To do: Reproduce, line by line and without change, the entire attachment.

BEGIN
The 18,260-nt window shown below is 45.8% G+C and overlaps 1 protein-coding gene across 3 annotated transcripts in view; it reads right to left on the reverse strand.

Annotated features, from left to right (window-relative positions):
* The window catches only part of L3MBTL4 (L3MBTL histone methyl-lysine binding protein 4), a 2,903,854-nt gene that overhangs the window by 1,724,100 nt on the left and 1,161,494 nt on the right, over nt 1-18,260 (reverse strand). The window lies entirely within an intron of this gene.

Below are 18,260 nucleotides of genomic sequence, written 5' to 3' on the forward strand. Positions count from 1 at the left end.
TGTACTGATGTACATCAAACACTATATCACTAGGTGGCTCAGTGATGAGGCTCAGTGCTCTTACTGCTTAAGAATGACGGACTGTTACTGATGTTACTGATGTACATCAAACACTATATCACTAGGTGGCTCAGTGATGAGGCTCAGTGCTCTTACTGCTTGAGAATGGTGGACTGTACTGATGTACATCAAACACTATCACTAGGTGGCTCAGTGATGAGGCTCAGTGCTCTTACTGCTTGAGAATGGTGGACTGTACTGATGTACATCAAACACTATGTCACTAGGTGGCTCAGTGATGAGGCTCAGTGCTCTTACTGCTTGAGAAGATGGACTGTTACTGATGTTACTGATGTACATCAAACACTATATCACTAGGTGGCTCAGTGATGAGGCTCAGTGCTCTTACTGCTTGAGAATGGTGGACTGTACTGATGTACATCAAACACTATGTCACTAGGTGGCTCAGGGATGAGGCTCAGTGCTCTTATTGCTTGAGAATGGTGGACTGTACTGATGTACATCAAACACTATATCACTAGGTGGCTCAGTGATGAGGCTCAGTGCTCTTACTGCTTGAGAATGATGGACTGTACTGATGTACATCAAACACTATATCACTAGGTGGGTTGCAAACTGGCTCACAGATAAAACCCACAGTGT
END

The 18,260-nt window shown below is 45.8% G+C and overlaps 1 protein-coding gene across 3 annotated transcripts in view; it reads right to left on the reverse strand.

Annotated features, from left to right (window-relative positions):
* The window catches only part of L3MBTL4 (L3MBTL histone methyl-lysine binding protein 4), a 2,903,854-nt gene that overhangs the window by 1,724,100 nt on the left and 1,161,494 nt on the right, over nt 1-18,260 (reverse strand). The window lies entirely within an intron of this gene.

Below are 18,260 nucleotides of genomic sequence, written 5' to 3' on the forward strand. Positions count from 1 at the left end.
TGTACTGATGTACATCAAACACTATATCACTAGGTGGCTCAGTGATGAGGCTCAGTGCTCTTACTGCTTAAGAATGACGGACTGTTACTGATGTTACTGATGTACATCAAACACTATATCACTAGGTGGCTCAGTGATGAGGCTCAGTGCTCTTACTGCTTGAGAATGGTGGACTGTACTGATGTACATCAAACACTATCACTAGGTGGCTCAGTGATGAGGCTCAGTGCTCTTACTGCTTGAGAATGGTGGACTGTACTGATGTACATCAAACACTATGTCACTAGGTGGCTCAGTGATGAGGCTCAGTGCTCTTACTGCTTGAGAAGATGGACTGTTACTGATGTTACTGATGTACATCAAACACTATATCACTAGGTGGCTCAGTGATGAGGCTCAGTGCTCTTACTGCTTGAGAATGGTGGACTGTACTGATGTACATCAAACACTATGTCACTAGGTGGCTCAGGGATGAGGCTCAGTGCTCTTATTGCTTGAGAATGGTGGACTGTACTGATGTACATCAAACACTATATCACTAGGTGGCTCAGTGATGAGGCTCAGTGCTCTTACTGCTTGAGAATGATGGACTGTACTGATGTACATCAAACACTATATCACTAGGTGGGTTGCAAACTGGCTCACAGATAAAACCCACAGTGT